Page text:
Foster a trusting, open environment.
The American Management Association recommends adopting a company-wide philosophy that “there are no bad ideas, only undeveloped ones.” Talk to your managers so they can discuss a new “soft policy” with their teams. As more employees get used to responding to all ideas with openness instead of criticism, the policy will spread, inspiring respect and engagement throughout the company.
Sign 9: Managers take a one-size-fits-all approach.
Underlying cause of low morale: company management is a “strategy” instead of a “person”
After a few years of experience, many managers fall into a management “style” they feel works for them. This style can be helpful in many situations, but it can also cause problems when style becomes dogma. This happens when managers adhere so firmly to a set of established principles that they fail to pay attention to unique people and situations. When managers adopt a cookie-cutter approach, their people can feel neglected and misguided.
Learn the principles of task relevant maturity.
Task relevant maturity entered management vocabulary thanks to Andy Grove, a cofounder of Intel. When employees take a task relevant approach, they evaluate tasks and employees on a case-by-base basis, applying different principles in each scenario.
Here’s a summary of the task relevant management levels Grove outlines in his book, High Output Management.
- If an employee’s experience with a task is low, then managers should provide complete direction, including what to do, how to do it, and when to do it.
- If an employee’s experience with a task is medium, then managers should offer only support so the employee can access help if needed.
- If an employee’s experience with a task is high, then managers should communicate objectives and then stay out of the way.
Grove cautions managers to consider the employee’s experience with the task at hand and not the employee’s overall experience level, as the two may be incongruent. For example, a third-year administrative assistant may be proficient in event planning while a tenth-year designer may not even know how to analyze a vendor contract.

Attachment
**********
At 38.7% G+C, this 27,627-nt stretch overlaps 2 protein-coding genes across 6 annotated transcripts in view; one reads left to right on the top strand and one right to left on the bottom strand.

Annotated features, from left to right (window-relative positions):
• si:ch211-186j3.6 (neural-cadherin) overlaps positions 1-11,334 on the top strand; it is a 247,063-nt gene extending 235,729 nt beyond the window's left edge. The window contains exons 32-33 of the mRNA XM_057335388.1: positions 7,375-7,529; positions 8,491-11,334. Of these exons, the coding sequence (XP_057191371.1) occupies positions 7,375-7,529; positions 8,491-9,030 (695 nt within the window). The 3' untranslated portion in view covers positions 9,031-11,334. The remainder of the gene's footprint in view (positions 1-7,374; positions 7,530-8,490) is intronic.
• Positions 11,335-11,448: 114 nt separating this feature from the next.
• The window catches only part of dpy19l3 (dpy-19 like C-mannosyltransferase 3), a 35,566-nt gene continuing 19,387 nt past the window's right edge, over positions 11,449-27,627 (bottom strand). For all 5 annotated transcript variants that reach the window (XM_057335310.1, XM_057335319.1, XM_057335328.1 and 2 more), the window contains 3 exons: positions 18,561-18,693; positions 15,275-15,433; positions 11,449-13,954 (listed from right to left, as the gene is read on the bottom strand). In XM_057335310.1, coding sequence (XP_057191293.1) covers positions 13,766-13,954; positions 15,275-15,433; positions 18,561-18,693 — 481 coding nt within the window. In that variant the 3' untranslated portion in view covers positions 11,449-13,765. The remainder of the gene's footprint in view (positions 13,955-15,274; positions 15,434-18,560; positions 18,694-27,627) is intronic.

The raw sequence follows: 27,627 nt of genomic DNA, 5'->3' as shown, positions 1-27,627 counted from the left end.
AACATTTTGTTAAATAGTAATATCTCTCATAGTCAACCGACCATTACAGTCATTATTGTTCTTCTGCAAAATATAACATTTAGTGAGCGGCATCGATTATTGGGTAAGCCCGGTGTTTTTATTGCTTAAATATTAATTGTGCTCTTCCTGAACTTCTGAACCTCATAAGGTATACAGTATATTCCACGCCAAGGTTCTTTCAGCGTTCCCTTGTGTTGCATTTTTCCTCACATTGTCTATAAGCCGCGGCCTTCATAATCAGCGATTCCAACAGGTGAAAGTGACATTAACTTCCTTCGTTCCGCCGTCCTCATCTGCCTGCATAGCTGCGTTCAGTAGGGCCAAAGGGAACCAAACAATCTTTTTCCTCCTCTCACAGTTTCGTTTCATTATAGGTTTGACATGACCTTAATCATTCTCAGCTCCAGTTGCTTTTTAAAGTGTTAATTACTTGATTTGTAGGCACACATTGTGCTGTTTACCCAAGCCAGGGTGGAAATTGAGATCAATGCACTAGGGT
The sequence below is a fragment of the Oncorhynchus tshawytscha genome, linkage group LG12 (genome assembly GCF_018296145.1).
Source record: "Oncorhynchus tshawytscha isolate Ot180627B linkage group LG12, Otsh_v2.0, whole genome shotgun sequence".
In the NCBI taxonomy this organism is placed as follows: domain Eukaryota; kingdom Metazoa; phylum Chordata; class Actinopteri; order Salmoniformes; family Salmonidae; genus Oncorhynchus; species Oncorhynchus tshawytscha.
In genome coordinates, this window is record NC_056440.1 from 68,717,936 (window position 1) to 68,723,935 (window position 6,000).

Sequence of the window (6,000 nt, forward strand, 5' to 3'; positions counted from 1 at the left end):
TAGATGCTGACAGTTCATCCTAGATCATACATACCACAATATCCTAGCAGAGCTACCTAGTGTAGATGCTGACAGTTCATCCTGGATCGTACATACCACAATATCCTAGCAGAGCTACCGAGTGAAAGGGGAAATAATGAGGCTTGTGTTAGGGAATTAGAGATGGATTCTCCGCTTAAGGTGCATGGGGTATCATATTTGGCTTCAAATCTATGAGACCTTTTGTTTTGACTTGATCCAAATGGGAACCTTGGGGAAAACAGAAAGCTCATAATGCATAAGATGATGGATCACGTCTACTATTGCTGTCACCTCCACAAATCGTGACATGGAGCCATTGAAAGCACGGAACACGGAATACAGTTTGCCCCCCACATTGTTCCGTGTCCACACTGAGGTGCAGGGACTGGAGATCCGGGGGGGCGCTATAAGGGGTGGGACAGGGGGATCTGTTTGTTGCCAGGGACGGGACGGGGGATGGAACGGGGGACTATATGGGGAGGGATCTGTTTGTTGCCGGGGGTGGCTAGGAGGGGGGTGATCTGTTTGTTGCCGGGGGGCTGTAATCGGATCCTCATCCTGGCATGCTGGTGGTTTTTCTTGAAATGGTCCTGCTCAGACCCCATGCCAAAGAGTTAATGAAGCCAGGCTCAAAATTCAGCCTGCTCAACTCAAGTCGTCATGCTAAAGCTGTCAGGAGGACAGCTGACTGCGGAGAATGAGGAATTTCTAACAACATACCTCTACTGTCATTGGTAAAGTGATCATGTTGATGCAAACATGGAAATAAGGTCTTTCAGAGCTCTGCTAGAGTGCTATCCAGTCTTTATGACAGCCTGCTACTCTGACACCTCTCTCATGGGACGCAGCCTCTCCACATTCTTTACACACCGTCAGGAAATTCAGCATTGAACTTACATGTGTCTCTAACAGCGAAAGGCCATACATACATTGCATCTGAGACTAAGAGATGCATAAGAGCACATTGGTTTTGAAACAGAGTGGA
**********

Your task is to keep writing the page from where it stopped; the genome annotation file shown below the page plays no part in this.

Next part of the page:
Sign 10: You never hear from employees
Underlying cause of low morale: you’re not seeking their input
If you have no idea how your employees are feeling, then you could be missing the signs of low morale and the insights necessary to improve it. Plus, employees love being heard, so if you’re not even doing a simple survey, then employees might assume you don’t care about their opinions.
Develop a feedback mechanism.
Work with your Human Resource and Communications teams to develop a survey, a suggestion box, and maybe even a Q&A town hall format where employees can ask questions and state their opinions about important company happenings.
Sign 11: Everyone is working longer hours
Underlying cause of low morale: employees feel overworked
When employees put in extra hours, it’s not necessarily a sign of engagement. It could be a sign that you’re giving them too much work and they feel unable to handle it. Furthermore, if employees feel unable to handle their workloads and you don’t realize it, then that means they don’t feel comfortable, or secure enough, to express their concerns. To summarize, if too many people are working too many hours too often, then employee morale could be rapidly sinking.
Analyze workloads and take appropriate action.
Take a deeper look at workloads if employees constantly work long hours. Evaluate what everyone has on their plates according to task urgency and complexity. Can you rearrange due dates and allow more time for the most intricate processes? Plan some time to have candid conversations with employees who put in the most overtime to find out why they’re working so hard. It could have nothing to do with the actual work. For example, the employee might be distracted by noise in an open floor plan, only getting things done when everyone else leaves for the night.
Analyzing workloads might also reveal potential training opportunities. Training takes time away from work in the short term but ultimately helps employees work faster and better. Overtime might be a result of missing technical fluency in a time-saving software or application.
Ballooning workloads can be caused by a number of different factors, but they can be addressed only after an extensive deep dive pinpoints precisely what they are.
Low morale can take time to spot and boost, so don’t get discouraged if your efforts don’t yield instant results. Persistence and constant monitoring will become your best friends in the mission to improve happiness in your office.
How do you prevent low morale at your workplace? Let us know in the comment section below.